by John Foster. Email John.
FED MINUTES MOVE THE MARKETS:
The major news of the week was the release of minutes from the Federal Open Market Committee meeting. There was little discussion of any plans for future quantitative easing by the Federal Reserve. Stocks and commodities — including precious metals — experienced a significant selloff, with prices for Gold and Silver dropping to levels not seen since mid-January, making both metals particularly attractive from a physical demand perspective. However, some analysts are saying that the Fed’s current policy can still support Gold prices, even without more easing. In a recent report, James Steel of banking giant HSBC said, “Policy is already ultra-accommodative by conventional monetary standards, and therefore Gold-friendly. This may be overlooked or underestimated in the current sell-off, we believe.”
SPAIN THE NEW GREECE?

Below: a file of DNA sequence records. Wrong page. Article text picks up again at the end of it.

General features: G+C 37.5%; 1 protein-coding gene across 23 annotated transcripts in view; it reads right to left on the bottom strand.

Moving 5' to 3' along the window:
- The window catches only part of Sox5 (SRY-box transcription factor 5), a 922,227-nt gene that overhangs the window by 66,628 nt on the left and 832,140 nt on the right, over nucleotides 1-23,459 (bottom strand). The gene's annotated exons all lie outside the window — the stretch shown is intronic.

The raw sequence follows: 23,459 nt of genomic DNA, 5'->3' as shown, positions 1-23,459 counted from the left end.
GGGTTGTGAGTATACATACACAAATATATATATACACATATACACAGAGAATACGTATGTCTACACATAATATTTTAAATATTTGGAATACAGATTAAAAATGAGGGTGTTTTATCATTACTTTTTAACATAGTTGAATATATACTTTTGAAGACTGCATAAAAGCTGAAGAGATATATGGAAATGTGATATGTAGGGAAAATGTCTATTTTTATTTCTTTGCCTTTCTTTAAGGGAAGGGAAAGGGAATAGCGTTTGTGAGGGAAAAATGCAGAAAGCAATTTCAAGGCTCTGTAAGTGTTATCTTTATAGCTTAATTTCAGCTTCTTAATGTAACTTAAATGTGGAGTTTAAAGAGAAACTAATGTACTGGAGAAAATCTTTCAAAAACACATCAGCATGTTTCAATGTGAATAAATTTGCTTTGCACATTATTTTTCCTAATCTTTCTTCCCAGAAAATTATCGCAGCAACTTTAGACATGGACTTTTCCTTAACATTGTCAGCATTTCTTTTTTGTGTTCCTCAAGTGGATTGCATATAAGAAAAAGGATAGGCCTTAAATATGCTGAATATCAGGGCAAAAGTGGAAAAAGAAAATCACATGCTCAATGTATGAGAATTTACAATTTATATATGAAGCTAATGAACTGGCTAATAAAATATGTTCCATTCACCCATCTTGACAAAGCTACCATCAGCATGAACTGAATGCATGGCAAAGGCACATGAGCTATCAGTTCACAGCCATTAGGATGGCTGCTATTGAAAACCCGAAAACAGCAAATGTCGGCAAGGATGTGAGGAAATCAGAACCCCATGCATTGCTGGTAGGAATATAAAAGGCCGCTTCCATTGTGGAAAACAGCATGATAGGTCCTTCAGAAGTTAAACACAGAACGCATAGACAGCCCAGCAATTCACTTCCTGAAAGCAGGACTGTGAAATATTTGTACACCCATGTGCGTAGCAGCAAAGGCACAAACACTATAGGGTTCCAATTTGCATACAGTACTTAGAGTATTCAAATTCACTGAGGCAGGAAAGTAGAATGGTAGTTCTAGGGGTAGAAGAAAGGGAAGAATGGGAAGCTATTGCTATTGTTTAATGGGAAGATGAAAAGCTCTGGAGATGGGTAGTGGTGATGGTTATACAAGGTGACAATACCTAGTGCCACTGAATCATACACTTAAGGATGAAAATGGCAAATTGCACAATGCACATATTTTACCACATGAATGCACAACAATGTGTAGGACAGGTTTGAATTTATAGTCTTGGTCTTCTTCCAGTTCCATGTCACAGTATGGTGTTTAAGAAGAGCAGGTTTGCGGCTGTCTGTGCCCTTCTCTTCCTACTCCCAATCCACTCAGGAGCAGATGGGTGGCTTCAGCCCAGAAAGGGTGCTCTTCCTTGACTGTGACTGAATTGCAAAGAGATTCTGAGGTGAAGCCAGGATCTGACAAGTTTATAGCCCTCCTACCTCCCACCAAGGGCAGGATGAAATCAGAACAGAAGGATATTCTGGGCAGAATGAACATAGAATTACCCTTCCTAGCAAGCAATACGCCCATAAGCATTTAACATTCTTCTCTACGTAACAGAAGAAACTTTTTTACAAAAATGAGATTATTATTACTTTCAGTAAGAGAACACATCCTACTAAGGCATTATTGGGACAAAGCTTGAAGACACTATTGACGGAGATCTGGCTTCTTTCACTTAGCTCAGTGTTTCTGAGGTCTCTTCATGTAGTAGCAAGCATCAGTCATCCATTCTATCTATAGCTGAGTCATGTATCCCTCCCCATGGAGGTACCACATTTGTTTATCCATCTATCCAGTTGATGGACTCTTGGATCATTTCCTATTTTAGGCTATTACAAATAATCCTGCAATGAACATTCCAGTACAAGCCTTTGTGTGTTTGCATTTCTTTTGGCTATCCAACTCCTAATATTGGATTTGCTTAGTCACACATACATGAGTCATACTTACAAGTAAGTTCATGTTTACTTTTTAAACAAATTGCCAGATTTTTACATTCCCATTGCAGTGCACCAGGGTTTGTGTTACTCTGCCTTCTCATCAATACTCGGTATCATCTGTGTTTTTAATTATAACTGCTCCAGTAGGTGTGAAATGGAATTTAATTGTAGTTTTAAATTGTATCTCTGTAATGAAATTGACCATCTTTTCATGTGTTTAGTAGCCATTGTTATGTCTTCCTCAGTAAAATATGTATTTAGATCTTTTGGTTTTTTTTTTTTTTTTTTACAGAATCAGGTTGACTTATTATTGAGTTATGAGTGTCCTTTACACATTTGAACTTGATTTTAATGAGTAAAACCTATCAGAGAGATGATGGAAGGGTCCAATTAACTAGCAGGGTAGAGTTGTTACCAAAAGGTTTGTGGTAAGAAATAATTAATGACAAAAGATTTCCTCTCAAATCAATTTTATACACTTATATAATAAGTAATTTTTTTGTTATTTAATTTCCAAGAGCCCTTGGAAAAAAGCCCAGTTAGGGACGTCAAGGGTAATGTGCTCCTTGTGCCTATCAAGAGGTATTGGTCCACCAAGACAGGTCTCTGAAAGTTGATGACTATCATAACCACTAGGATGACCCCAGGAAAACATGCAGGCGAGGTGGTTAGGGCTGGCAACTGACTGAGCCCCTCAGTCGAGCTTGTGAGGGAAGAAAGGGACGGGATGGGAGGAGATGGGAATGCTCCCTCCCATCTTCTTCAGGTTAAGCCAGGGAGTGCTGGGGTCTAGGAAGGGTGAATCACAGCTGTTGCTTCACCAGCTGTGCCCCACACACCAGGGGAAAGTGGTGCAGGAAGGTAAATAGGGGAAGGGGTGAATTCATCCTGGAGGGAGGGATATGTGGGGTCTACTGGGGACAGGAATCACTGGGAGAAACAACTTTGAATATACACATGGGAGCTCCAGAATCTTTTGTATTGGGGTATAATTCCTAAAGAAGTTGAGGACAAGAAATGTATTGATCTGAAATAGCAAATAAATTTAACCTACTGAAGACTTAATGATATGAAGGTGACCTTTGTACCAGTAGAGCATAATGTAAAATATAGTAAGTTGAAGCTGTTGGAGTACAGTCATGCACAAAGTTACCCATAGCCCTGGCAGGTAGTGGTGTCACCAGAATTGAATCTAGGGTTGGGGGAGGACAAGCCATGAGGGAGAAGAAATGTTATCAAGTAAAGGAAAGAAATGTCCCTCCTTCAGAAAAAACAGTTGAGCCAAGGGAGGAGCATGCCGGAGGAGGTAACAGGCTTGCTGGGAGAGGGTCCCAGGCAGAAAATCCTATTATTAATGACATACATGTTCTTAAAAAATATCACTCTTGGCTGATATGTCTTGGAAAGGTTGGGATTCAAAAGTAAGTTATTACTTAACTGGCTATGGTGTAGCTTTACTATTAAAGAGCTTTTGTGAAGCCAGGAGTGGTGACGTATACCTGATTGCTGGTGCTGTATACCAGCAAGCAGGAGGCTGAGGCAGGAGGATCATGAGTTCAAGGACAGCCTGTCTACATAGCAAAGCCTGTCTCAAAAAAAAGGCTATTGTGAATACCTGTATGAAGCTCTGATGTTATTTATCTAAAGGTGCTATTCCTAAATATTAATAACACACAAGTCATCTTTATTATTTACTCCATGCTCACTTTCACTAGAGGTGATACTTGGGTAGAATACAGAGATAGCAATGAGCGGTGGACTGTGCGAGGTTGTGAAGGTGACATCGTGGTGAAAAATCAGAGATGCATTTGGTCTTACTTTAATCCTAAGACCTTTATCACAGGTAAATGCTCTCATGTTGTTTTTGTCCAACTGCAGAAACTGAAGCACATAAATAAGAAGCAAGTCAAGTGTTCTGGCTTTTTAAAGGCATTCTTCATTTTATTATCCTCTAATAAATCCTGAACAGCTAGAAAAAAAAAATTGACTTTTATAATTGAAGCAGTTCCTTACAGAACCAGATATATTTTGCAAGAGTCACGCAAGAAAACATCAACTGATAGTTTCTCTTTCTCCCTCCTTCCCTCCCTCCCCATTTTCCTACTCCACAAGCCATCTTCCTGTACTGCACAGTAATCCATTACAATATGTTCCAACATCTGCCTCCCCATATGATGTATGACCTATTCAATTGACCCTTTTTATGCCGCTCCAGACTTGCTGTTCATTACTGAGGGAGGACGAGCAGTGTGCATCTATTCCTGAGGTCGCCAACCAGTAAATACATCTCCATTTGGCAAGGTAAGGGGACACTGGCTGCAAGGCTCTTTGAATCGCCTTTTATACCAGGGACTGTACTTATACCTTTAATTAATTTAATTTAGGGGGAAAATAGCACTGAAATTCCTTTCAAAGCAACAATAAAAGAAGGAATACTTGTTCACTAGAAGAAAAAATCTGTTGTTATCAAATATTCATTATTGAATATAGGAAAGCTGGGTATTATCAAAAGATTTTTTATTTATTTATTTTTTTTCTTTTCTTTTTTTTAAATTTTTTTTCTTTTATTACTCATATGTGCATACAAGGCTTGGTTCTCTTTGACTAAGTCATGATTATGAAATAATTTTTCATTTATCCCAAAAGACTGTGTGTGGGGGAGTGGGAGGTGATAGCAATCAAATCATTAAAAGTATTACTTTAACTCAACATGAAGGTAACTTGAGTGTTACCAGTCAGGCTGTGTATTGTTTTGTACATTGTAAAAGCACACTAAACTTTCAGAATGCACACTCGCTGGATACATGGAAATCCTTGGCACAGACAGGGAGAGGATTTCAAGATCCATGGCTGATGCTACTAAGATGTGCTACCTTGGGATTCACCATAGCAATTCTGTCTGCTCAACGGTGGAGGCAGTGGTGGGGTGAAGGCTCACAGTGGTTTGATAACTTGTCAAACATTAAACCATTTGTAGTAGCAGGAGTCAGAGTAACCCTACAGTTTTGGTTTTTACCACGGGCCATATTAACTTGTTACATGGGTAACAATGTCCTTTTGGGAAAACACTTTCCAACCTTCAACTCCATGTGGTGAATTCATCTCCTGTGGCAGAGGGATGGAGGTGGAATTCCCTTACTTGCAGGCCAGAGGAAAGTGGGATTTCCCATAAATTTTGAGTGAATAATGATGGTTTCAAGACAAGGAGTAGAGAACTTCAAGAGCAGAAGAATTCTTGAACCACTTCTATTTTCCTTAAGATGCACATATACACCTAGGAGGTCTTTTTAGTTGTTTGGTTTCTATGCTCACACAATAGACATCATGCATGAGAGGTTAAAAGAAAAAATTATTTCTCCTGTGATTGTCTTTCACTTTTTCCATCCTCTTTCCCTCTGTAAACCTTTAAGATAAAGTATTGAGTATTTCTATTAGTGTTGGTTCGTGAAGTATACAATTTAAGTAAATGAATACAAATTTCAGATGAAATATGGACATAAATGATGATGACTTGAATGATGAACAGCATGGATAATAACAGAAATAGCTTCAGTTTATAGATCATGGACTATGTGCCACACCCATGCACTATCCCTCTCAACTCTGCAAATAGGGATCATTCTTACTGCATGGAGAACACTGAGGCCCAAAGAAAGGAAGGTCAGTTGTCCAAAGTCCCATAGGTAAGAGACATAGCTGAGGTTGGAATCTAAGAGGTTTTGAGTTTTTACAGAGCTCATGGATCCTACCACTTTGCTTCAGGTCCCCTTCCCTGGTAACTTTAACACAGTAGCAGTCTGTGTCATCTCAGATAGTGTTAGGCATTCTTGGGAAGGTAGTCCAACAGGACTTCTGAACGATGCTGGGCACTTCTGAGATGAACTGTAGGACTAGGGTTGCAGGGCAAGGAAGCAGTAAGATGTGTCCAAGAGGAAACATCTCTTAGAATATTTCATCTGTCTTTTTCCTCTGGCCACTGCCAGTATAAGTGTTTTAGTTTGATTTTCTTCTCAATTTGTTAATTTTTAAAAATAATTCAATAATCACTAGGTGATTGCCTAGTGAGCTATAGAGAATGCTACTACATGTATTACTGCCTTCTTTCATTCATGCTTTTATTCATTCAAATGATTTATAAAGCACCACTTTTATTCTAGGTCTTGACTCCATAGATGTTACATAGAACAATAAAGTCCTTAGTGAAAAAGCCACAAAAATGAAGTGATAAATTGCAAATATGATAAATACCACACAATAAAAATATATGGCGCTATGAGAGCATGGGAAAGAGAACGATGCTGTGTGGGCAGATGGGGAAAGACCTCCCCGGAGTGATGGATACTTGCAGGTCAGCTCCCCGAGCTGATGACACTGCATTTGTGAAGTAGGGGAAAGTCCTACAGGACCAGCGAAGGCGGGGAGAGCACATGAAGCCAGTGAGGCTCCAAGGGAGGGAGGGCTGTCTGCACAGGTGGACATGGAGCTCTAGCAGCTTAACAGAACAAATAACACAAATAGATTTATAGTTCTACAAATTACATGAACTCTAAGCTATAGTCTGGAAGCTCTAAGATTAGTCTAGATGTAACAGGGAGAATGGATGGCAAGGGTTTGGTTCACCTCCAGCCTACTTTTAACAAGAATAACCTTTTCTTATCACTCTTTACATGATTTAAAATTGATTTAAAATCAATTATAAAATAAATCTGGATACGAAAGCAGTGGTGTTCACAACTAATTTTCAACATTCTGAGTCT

The euro is feeling the effect of Spain’s debt crisis, which is not being fully contained at the same time borrowing costs are on the rise. “We haven’t seen any major improvements in the European debt situation,” said Marito Ueda, senior managing director in Tokyo at FX Prime Corp. (8711), a currency-margin company. “After Greece, investors may be beginning to shift their focus onto countries like Spain, Portugal and Italy. I expect the euro will gradually sink as the region’s economy deteriorates.” In Spain, last week’s budget announcements coupled with the release of less-than-stellar debt-to-GDP ratio have a number of investors concerned, as the levels are well in excess of previous estimates. This is the highest debt level in 22 years. Last year, the debt-to-GDP ratio was 68.5 percent, while this year it has climbed to 79.8 percent. Although this ratio is less than the European Union average, it is still quite high and climbing. Continue reading